Revenger, by Alastair Reynolds

28962452Alastair Reynolds is one of my favourite SF writers, so I was very happy to receive a copy of his new novel via NetGalley. But once I started reading it, a few things didn’t quite add up. The lead characters were a pair of teenage girls just finding their way in the universe, there was a description early on of something simple like how acceleration affected gravity…hang on, this is a YA book! I wasn’t best pleased with that realisation.

That was stupid of me.

Turns out Revenger is one of Alastair Reynolds’ very best books. We’re in the far far future. Civilisations have risen and fallen many times, alien interventions have been weathered, and humanity is spread amongst the stars. Sisters Arafura and Adrana have led a sheltered and privileged life on a backwater planet. That’s not enough for them, and, having discovered a talent for bone reading (a mysterious tech that allows for cross space communication), they sign on with Captain Rackamore and his crew to hunt baubles, tiny worldlets that are protected and booby trapped but which can contain lost and very valuable technology inside (this idea of searching through ancient relics to subsist while hoping for a life changing score put me in mind of Gateway, which is not bad company for any SF novel). As you might have guessed from the title of the book, things go badly wrong. Arafura barely survives a bloody encounter outside one bauble, and finds herself alone, left on mission and revenge….

This is an exciting, involving and very fast moving story. Arafura’s consuming need to right wrongs is at the forefront, driving her story forward with the propulsion of a supersonic jet. There are many shades of grey throughout the book. Arafura has to make some hard decisions and do some unpleasant things to further her goal. Come the end, even the villain is perhaps not the vicious psychopath she appeared to be initially. YA or not, it’s also a very violent book, with a high body count and no flinching from blood and gore. It’s never gratuitous though, just a natural extension of the dark and chaotic universe Arafura finds herself in. Space here is hostile and uncaring, and Arafura has to make herself that way to survive.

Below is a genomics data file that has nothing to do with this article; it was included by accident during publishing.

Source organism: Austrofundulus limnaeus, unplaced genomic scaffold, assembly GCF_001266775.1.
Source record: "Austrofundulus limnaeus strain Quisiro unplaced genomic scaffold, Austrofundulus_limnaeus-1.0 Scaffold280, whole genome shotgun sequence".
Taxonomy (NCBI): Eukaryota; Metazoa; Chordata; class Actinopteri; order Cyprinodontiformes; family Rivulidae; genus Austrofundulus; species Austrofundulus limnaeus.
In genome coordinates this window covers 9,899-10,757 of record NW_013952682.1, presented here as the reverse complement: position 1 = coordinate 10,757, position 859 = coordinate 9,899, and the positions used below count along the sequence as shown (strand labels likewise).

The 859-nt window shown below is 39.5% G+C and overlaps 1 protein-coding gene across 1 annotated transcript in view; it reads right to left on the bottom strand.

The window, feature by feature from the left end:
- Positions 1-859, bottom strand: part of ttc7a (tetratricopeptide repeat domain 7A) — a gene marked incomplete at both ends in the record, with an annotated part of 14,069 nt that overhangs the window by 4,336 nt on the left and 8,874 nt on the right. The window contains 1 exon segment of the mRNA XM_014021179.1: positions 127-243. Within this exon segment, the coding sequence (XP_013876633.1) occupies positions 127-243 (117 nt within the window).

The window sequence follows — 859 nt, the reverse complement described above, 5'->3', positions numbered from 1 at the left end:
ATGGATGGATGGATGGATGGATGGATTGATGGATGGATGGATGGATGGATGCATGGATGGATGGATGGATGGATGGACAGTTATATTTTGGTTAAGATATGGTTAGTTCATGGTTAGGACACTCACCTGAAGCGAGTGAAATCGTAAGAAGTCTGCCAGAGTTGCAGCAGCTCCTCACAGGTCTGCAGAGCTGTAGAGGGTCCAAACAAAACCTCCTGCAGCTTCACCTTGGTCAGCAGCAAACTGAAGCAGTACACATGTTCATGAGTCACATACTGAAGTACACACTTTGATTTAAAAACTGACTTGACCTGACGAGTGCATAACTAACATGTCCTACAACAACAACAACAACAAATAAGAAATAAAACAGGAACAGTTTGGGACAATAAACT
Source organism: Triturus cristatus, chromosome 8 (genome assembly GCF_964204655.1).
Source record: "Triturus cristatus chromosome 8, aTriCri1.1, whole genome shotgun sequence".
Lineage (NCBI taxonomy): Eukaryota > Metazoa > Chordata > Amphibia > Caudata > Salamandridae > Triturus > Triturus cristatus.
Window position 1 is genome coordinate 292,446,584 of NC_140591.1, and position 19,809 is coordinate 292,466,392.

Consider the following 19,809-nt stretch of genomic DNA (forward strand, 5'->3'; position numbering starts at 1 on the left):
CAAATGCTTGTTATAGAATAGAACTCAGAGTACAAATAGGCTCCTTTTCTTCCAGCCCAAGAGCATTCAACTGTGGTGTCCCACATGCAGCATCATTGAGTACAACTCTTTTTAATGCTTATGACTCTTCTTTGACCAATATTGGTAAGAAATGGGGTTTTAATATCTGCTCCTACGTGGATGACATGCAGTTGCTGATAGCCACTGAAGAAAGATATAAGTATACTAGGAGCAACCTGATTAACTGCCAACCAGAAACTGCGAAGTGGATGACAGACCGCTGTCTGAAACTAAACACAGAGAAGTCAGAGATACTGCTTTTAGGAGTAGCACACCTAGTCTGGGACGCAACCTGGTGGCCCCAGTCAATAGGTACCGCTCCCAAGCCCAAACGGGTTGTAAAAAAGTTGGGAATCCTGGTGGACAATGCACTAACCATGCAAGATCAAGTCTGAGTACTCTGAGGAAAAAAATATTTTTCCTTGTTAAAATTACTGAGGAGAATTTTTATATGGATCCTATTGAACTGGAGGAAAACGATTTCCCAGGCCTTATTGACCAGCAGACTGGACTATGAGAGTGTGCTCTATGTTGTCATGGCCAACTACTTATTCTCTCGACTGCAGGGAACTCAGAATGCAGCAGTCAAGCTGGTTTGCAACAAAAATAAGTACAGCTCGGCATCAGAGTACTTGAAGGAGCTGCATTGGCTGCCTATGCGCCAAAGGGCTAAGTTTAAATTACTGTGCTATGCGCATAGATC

There’s some lovely writing throughout, especially this passage when Arafura finds herself in space for the first time:

…it was a hazy circle of shimmering, scintillating light, with the Old Sun at its focus, masked and gauzed by all the intervening worlds, so that the Old Sun’s weary light was filtered by its passage through the skyshells of sphereworlds, the glassy windows of tubeworlds, the photon- shifting fields of baubles themselves, sometimes pushing that light from red to blue, sometimes from blue to red. And I’d go on to say the cumulative effect of all those worlds floating between us and the Old Sun was to create a constant twinkling granularity, an unending dance of glints, from ruby-red to white, from white to indigo, and an almost impossibly deep purple-blue.

If that doesn’t thrill you just a little bit, then you have no business reading science fiction. Throw in an ending that goes up and on and out in the best SF tradition, and you have an excellent book. I don’t know if Reynolds intends to return to this universe or not, but I’ll be first in the queue if he does.

Oh, and at the very end, when you realise exactly what you’ve been reading…well, a Kindle suddenly seems a lot more attractive.

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